spaceSpace and Physics

Jets Blasted To 80% The Speed Of Light From A Black Hole Caught On Film


The location of the event is marked by a cross on an optical and infrared image, whilst the corner image shows the first X-ray observation of the black hole outburst. NASA/CXC/Université de Paris/M. Espinasse et al./PanSTARRS

Jets blasted outwards from a stellar-mass black hole at 80 percent the speed of light have been caught on film by NASA’s Chandra X-ray Observatory.

MAXI J1820+070, the black hole in question, is located 10 million light-years from Earth and has a mass approximately eight times that of the Sun. Four separate observations of this cosmic object, between November 2018 and June 2019, allowed astronomers to map the black hole’s outburst in X-rays. To date, only two other examples of such flare-ups have been seen from stellar-mass black holes in this region of the electromagnetic spectrum.


This extraordinary eruption was powered by in-falling matter from MAXI J1820+070’s companion star, which has about half of the mass of the Sun. Pulled in by the black hole’s strong gravitational field, this material surrounds the dense object in an X-ray emitting disk. Some of this hot gas will inevitably cross the black hole’s event horizon, sucked into the point of no return. However, some of the hot material will be hurled away in a pair of jets along magnetic field lines – which this new video has enabled us to see.

Day "0" of observations begins 4 months after the jet's launch. In the latter observations, the southern jet becomes too faint to be detected. NASA/CXC/Université de Paris/M. Espinasse et al.

As detailed in The Astrophysical Journal Letters, the researchers, led by Mathilde Espinasse of the Université de Paris, predict the combined mass of material in the jets was approximately 400 million billion pounds. To put that into context, that is roughly equivalent to 500 million Empire State Buildings. Wild.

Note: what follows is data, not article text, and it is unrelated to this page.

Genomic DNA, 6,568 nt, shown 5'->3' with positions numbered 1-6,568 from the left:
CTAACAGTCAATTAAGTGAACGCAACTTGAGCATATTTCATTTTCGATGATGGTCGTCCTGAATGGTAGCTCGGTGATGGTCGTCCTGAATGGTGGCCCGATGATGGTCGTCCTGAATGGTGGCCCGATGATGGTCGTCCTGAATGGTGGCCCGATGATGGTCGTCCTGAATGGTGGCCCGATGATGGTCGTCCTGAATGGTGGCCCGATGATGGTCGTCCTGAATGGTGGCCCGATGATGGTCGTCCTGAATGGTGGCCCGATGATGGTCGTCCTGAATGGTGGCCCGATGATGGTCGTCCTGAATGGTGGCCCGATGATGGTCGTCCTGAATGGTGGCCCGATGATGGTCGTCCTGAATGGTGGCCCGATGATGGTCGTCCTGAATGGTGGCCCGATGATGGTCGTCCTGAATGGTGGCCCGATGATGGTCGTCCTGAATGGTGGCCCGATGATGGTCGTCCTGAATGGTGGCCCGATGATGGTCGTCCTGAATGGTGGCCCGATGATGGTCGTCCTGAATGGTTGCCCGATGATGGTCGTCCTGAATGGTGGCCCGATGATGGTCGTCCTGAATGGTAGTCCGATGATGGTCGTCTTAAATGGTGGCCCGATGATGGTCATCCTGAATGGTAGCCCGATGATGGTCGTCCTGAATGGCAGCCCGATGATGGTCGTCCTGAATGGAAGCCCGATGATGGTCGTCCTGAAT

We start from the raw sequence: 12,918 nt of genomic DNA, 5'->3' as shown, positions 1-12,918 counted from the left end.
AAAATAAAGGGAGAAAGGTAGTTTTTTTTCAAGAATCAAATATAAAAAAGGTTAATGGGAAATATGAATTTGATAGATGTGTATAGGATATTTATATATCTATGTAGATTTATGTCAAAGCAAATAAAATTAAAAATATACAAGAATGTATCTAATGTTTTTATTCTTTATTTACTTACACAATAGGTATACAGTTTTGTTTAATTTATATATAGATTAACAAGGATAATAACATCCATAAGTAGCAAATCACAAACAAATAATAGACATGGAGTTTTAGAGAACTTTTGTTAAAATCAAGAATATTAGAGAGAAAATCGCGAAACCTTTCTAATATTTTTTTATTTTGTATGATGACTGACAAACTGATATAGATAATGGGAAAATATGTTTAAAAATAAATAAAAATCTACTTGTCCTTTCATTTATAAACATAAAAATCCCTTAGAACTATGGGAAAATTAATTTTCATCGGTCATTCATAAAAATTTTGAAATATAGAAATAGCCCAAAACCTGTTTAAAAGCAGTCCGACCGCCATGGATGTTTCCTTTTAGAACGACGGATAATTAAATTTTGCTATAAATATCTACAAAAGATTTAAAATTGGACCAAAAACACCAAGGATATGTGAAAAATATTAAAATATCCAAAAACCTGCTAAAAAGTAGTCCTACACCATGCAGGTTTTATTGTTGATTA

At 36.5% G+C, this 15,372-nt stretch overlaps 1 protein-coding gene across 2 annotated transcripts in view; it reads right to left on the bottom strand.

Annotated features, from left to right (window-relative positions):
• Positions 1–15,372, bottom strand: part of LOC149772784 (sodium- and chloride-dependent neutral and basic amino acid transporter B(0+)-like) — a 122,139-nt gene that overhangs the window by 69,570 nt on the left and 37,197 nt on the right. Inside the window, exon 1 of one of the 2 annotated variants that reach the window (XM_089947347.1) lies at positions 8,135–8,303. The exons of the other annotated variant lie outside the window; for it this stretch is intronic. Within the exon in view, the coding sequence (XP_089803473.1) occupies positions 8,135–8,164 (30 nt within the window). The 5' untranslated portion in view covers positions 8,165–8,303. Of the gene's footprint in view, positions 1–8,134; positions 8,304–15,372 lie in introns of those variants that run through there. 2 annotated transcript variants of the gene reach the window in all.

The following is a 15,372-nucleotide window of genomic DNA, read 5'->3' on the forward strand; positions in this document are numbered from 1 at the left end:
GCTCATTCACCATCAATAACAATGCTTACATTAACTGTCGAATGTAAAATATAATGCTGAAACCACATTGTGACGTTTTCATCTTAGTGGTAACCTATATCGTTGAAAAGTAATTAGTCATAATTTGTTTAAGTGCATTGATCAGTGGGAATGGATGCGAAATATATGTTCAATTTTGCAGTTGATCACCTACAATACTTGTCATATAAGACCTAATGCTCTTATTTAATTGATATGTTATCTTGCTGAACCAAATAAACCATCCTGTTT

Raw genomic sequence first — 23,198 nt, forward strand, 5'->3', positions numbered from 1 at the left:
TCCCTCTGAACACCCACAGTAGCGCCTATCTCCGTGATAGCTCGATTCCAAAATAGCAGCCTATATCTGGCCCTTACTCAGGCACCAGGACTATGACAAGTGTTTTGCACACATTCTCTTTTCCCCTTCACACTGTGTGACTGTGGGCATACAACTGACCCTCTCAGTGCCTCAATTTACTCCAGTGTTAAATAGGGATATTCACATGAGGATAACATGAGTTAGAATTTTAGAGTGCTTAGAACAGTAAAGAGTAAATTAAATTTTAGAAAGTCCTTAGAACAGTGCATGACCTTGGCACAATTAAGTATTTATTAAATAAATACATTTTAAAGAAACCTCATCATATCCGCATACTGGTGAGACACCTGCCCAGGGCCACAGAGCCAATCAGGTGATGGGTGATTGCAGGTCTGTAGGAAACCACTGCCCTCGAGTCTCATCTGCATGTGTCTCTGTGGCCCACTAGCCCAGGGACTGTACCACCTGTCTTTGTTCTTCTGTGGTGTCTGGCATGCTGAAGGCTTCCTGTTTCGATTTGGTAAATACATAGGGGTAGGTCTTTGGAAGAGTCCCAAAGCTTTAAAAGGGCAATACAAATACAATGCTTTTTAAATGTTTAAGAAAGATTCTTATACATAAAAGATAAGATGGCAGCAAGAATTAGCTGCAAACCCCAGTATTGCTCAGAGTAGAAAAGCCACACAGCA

Another mind-blowing detail was the speed at which the jets appeared to travel. From our perspective on Earth, the northern jet seemed to travel at around 60 percent the speed of light whilst the southern one clocked in at a 160 percent the speed of light. But this was no mistake on the astronomer’s part, rather it was an example of superluminal motion.

Superluminal motion is a phenomenon when jets travel almost as quickly towards an observer as the light it generates does. This creates an illusion that the jet surpasses the speed of light – such is the case with MAXI J1820+070’s southern jet, and therefore seems to outpace the northern jet as well. However, the actual speed of both jets is just over 80 percent the speed of light (about 500 million miles per hour) – which is still mighty impressive.


The latest observations of MAXI J1820+070 from the Chandra Observatory are built on previous radio detections of the same jets by a team led by Joe Bright from the University of Oxford. Using both sets of data, Espinasse and her team learned that the jets were also decelerating as they traveled away from the black hole. They believe that this could be caused by the jet material’s interaction with the surrounding matter, which is where most of its energy is released.

A further look at MAXI J1820+070 and similar stellar-mass black hole systems will help astronomers to advance their understanding of the jet’s phenomenal energy transfer to their surroundings.


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